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Complexity in space and time: spatio-temporal variability and scale in simulations of social-ecological systems

Author(s): Isaac Ullah ; C. Michael Barton

Year: 2015

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Summary

Over the last decade, the Mediterranean Landscape Dynamics Project has integrated complex systems concepts with computer simulation and empirical data in research on early farming systems. We have developed a computational laboratory, composed of multiple interacting models that are dynamically and recursively linked. to study how small-holder Social-Ecological Systems (SES) grow and change over time, how they react to major system state change, and how specific system variables affect the trajectories of these SES over space and time. Here, we apply this approach to questions of temporal and spatial scale related to the drivers and consequences of long-term change in SES. In particular, we examine how spatio-temporal "misalignment" between sub-systems can generate social-environmental variability and feedbacks in early SES. We present a theoretical framework for the development and consequences of these mismatches over the long term, with particular attention paid to the development of early farming SES. Related to this, we also consider how the scale of observation affects our interpretation of apparent change in these SES. We use examples from experiments conducted in our modeling laboratory to illustrate these concepts.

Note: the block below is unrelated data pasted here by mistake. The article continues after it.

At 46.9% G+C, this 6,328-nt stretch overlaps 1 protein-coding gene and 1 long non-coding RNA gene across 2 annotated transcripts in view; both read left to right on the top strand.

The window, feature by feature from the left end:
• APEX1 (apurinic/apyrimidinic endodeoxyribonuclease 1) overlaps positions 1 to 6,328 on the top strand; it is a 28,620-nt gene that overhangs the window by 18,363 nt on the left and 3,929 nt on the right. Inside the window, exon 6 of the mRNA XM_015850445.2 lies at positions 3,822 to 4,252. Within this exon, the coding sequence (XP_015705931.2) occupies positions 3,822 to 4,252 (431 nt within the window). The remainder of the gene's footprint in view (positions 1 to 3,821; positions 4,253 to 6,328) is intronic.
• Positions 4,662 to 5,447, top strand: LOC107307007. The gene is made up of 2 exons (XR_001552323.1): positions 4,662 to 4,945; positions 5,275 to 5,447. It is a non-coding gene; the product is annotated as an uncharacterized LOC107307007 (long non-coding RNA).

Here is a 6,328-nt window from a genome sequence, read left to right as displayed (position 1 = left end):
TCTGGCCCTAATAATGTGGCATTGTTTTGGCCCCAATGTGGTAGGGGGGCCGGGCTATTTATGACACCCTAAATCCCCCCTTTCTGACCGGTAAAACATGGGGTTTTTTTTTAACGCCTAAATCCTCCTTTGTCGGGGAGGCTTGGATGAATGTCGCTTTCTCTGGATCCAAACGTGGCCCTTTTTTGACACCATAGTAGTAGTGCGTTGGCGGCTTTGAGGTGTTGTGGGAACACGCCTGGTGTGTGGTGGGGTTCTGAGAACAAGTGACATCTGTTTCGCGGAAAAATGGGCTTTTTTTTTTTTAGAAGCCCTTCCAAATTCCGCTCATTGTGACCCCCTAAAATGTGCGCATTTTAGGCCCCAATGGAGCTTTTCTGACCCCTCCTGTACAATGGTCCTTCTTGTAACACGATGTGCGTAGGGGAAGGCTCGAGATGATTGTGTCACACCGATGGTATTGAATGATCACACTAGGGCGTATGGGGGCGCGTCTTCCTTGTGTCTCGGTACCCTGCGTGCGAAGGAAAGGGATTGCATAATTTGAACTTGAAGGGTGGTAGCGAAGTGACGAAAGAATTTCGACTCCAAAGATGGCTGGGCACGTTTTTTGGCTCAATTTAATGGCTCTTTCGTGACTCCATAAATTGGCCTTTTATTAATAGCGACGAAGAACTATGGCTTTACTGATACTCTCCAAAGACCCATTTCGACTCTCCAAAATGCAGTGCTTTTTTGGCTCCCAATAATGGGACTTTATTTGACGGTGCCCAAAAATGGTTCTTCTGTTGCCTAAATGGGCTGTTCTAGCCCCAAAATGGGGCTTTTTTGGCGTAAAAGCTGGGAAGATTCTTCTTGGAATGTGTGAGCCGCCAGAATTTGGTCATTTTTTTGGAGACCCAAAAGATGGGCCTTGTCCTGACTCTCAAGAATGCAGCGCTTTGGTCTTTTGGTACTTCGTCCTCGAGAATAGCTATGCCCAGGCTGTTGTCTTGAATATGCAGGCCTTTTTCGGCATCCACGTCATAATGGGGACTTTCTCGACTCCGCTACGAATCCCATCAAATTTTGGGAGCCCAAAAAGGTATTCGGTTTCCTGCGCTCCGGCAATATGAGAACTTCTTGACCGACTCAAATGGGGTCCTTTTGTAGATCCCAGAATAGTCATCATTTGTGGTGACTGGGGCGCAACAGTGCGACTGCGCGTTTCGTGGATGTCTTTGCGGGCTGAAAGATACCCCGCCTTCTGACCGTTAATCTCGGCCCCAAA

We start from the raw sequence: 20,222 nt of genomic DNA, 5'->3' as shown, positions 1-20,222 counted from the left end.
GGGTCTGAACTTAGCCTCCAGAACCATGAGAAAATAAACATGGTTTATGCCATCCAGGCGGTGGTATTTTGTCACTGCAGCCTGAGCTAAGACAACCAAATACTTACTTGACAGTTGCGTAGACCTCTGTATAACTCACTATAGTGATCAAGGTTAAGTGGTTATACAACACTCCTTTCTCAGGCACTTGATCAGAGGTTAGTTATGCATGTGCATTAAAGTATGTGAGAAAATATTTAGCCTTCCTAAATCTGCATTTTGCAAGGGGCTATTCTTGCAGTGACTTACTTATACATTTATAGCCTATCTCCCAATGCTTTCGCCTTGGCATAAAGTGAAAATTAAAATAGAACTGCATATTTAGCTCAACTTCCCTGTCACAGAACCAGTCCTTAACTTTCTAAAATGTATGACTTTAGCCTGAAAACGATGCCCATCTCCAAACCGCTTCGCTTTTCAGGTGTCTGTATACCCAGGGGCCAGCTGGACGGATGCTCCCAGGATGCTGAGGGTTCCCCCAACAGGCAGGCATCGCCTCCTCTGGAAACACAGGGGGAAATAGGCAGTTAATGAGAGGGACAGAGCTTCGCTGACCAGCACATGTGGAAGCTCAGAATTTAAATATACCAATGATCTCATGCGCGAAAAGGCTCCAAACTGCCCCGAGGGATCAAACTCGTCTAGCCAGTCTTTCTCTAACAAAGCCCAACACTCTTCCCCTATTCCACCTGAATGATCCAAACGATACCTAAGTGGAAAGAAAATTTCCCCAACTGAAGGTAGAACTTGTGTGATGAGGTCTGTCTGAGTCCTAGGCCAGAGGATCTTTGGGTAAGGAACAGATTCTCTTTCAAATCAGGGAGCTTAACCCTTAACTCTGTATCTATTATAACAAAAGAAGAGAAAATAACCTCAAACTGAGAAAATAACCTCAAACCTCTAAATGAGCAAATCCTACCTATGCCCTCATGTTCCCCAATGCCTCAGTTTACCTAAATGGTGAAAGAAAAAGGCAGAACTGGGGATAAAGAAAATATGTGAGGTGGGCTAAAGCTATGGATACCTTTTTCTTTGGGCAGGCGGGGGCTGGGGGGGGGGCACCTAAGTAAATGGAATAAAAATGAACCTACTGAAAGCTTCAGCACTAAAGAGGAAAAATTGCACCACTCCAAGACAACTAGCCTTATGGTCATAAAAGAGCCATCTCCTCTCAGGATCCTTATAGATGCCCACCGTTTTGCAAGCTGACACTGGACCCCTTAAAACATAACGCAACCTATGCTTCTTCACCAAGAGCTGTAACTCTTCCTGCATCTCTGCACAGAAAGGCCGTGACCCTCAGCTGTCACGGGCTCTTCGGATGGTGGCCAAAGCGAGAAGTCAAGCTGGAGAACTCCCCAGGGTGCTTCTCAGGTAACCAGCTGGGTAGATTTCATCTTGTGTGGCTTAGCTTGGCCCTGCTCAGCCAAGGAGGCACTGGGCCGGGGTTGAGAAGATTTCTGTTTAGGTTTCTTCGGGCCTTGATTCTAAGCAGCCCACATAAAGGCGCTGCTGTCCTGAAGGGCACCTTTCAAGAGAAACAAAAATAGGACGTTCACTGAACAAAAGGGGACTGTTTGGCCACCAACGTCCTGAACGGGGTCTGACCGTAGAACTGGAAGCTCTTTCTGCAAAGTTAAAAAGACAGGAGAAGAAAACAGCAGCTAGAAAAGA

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Complexity in space and time: spatio-temporal variability and scale in simulations of social-ecological systems. Isaac Ullah, C. Michael Barton. Presented at The 80th Annual Meeting of the Society for American Archaeology, San Francisco, California. 2015 ( tDAR id: 395153)


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min long: -11.074; min lat: 37.44 ; max long: 50.098; max lat: 70.845 ;

Arizona State University The Andrew W. Mellon Foundation National Science Foundation National Endowment for the Humanities Society for American Archaeology Archaeological Institute of America